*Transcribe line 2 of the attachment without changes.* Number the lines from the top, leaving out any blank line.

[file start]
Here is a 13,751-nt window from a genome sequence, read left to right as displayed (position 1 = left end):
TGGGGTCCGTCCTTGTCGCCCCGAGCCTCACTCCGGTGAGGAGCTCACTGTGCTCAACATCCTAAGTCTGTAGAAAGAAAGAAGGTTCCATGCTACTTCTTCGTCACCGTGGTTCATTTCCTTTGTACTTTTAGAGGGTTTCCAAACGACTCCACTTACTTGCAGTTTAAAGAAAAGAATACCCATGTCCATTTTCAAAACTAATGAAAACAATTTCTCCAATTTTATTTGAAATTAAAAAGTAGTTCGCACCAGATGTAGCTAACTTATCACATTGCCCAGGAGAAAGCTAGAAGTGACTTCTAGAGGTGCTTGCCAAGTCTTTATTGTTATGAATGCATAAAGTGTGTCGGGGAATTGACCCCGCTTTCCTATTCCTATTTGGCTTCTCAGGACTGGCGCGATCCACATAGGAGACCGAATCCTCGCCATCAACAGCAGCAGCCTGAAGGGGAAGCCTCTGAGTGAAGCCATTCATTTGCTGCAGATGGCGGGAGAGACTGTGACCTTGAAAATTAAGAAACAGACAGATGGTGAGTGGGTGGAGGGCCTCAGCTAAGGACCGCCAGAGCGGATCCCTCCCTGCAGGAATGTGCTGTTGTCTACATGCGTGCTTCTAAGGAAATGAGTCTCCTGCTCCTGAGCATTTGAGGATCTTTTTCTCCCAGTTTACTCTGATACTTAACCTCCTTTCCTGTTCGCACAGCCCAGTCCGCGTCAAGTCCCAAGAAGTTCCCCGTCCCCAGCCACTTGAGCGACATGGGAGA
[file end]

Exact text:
TGGGGTCCGTCCTTGTCGCCCCGAGCCTCACTCCGGTGAGGAGCTCACTGTGCTCAACATCCTAAGTCTGTAGAAAGAAAGAAGGTTCCATGCTACTTCTTCGTCACCGTGGTTCATTTCCTTTGTACTTTTAGAGGGTTTCCAAACGACTCCACTTACTTGCAGTTTAAAGAAAAGAATACCCATGTCCATTTTCAAAACTAATGAAAACAATTTCTCCAATTTTATTTGAAATTAAAAAGTAGTTCGCACCAGATGTAGCTAACTTATCACATTGCCCAGGAGAAAGCTAGAAGTGACTTCTAGAGGTGCTTGCCAAGTCTTTATTGTTATGAATGCATAAAGTGTGTCGGGGAATTGACCCCGCTTTCCTATTCCTATTTGGCTTCTCAGGACTGGCGCGATCCACATAGGAGACCGAATCCTCGCCATCAACAGCAGCAGCCTGAAGGGGAAGCCTCTGAGTGAAGCCATTCATTTGCTGCAGATGGCGGGAGAGACTGTGACCTTGAAAATTAAGAAACAGACAGATGGTGAGTGGGTGGAGGGCCTCAGCTAAGGACCGCCAGAGCGGATCCCTCCCTGCAGGAATGTGCTGTTGTCTACATGCGTGCTTCTAAGGAAATGAGTCTCCTGCTCCTGAGCATTTGAGGATCTTTTTCTCCCAGTTTACTCTGATACTTAACCTCCTTTCCTGTTCGCACAGCCCAGTCCGCGTCAAGTCCCAAGAAGTTCCCCGTCCCCAGCCACTTGAGCGACATGGGAGA